Transform Orientations Global VS Local Blender 28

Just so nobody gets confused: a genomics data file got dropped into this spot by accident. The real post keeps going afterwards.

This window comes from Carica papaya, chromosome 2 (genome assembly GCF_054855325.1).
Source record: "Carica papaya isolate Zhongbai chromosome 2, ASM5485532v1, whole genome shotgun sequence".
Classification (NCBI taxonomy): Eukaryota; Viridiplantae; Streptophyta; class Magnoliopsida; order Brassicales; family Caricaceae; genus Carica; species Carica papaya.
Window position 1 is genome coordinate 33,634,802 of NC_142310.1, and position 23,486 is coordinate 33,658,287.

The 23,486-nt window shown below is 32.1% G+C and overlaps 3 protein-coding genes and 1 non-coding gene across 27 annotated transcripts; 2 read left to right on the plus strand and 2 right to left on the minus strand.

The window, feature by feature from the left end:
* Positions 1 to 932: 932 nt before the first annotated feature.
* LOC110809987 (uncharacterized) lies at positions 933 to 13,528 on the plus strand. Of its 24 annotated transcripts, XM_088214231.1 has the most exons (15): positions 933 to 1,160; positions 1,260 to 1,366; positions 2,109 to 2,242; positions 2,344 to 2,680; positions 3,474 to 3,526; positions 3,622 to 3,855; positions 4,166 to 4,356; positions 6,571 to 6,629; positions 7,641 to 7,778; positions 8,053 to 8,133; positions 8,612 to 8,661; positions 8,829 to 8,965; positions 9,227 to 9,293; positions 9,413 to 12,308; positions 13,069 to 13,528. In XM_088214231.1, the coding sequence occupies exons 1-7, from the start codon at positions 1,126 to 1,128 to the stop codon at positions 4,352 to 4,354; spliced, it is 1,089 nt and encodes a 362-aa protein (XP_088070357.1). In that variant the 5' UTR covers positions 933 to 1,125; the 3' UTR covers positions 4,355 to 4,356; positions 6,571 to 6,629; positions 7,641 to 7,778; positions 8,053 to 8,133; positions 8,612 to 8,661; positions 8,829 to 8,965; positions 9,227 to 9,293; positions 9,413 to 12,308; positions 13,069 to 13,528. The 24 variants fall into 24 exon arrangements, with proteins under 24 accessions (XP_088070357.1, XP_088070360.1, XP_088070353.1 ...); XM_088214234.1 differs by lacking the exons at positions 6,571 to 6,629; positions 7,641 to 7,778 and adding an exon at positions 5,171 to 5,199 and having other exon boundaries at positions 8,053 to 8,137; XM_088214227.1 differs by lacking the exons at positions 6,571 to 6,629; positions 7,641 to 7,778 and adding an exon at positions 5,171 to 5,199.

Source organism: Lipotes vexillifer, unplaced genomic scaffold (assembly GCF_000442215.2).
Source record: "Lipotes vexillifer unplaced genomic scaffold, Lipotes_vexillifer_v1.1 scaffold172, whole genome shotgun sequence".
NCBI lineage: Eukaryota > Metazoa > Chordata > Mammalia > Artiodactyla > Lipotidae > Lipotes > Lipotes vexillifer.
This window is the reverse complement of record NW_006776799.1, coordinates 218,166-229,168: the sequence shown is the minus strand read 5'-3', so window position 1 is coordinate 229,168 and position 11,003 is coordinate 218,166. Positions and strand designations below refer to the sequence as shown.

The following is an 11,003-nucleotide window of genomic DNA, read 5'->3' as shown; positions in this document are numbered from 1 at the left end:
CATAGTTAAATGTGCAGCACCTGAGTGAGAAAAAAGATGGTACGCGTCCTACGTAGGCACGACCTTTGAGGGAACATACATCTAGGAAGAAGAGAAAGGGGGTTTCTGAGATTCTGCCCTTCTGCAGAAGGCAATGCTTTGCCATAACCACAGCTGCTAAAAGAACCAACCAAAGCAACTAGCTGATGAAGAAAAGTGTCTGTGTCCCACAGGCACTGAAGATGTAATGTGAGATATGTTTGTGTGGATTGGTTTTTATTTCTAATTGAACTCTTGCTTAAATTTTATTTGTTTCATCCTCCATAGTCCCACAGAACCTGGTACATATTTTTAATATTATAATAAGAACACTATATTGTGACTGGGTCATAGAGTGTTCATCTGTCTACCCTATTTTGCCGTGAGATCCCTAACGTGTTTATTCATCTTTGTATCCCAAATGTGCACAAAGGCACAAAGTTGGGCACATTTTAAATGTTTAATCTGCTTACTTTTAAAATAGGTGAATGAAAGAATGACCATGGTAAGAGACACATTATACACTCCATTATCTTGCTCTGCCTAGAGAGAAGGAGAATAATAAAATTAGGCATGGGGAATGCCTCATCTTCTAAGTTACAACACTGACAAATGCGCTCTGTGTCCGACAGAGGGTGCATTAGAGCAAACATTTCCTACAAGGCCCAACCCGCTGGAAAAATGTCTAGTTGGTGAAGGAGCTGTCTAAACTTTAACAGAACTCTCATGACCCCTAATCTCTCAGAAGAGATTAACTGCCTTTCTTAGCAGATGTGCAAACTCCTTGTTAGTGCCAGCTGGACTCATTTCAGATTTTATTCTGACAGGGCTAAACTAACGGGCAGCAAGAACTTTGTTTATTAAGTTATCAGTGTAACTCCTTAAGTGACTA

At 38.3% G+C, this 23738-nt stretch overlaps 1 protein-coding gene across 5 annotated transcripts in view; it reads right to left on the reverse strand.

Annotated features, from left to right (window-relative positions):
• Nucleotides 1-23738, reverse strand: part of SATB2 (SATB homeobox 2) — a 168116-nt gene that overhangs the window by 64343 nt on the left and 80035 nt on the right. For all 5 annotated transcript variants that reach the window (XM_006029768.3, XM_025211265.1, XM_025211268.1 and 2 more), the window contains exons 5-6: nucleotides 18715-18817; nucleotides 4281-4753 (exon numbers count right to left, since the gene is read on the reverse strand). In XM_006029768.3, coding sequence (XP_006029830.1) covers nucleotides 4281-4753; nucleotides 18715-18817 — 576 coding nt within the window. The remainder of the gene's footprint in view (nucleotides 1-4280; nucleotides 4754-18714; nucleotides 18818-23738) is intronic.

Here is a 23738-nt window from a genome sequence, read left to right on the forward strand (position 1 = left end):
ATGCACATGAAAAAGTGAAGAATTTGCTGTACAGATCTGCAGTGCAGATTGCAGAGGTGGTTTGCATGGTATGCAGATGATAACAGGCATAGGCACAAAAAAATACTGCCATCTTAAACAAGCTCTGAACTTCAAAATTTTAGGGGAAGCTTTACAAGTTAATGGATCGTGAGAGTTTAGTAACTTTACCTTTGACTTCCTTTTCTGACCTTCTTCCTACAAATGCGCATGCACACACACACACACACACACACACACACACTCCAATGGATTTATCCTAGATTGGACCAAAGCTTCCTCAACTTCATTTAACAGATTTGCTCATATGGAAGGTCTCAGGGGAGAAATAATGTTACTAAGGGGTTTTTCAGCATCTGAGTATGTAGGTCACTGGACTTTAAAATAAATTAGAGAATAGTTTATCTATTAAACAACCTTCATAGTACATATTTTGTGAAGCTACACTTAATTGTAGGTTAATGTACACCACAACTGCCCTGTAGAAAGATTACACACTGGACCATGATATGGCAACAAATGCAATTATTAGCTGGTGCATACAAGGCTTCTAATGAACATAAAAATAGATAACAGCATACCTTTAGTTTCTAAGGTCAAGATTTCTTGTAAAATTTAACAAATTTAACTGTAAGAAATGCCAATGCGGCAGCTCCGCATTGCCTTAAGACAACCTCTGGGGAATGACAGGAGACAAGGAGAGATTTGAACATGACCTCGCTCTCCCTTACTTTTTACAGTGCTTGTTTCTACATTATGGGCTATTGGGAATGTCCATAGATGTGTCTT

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hey y'all and welcome back to another episode of TZ teaches I'm serpent beard and in this video we're going to be talking about transform orientations but more specifically we're going to talk about the difference between the global and local transform orientations now the transform orientation is important because it affects how our move scale and rotate tools will work what I mean by that is right now we have the move tool selected and if I were to move this along the x-axis it moves consistently with the global x axis now the reason why it does that is because up at the top here in the viewport header we have the transform orientation set to global now if we wanted to change that we could set it to local normal gimble view or 3d cursor now for this video I'm only going to be talking about the global and local transformations but I might do another one or two videos to cover the remaining four so the global orientation is what's set by default this allows you to move objects in the global XY and z axis so if we hit G and then X and then 5 it's going to move it along the global x gy 5 also global Y and all of that jazz so that's fine and dandy but what if we don't want to move it along the global axes well what if we wanted to move it along the local axes to the cube what we could change the transform orientation to local and then we notice that nothing happens now the reason nothing happens is that the cube has no rotation on it so we were to rotate this 45 degrees on the y axis now we can see that our object manipulator has rotated and that's because we are now using the local axes for the object since now there's 45 degree rotation along that y axis the z axis is now pointing at a 45 degree angle and the x axis is also pointing at a 45 degree angle down and this allows me to simply move this along a 45 degree angle move this this way and if I were to rotate this along the z axis now we can rotate it along a Y axis as well alright and that's basically the difference so it's just a way for affecting transformations along its rotation angle something important to note though let's just undo all of this now let's put it back now we did rotate that object in object mode so again we'll rotate that 45 degrees and the local axes have not changed but if we enter into edit mode and we were to rotate this back so let's rotate Y negative 45 and we end up back where we were you'll see that the local axes are still pointing in the 45 degree rotation angle and the reason for that is that we've only rotated the object 45 degrees but the mesh has never really changed so just something you want to keep in mind is that there is a difference between global space and local space and that is that global space is the overall world scene so we switch back to global orientation you can see like we have our entire 3d viewport here and it has its XY and Z locations rotations and all of that but then local space is what's attached to that object itself and into the the edit mode features so if we were to rotate this or scale this you'll notice that none of those settings or rotations have changed in object mode so if we rotate this let's say Y 60 degrees and then maybe rotate on the z-axis 15 or I guess 152 is what I pushed in if we go back you can still see that it's only rotated 45 degrees because we only rotated it in global space 45 degrees so the transform orientations can help but if you really want to affect them do try to keep your rotations in global space instead of in local space because it won't actually change the way that the object itself is rotated and so your global axes will stay the same as your local axes if you're rotating in edit mode so that basically covers the global and local transform orientations as well as we talked a little bit about global space versus local space and that completes this video I'm serpent beard and I will see you in the next video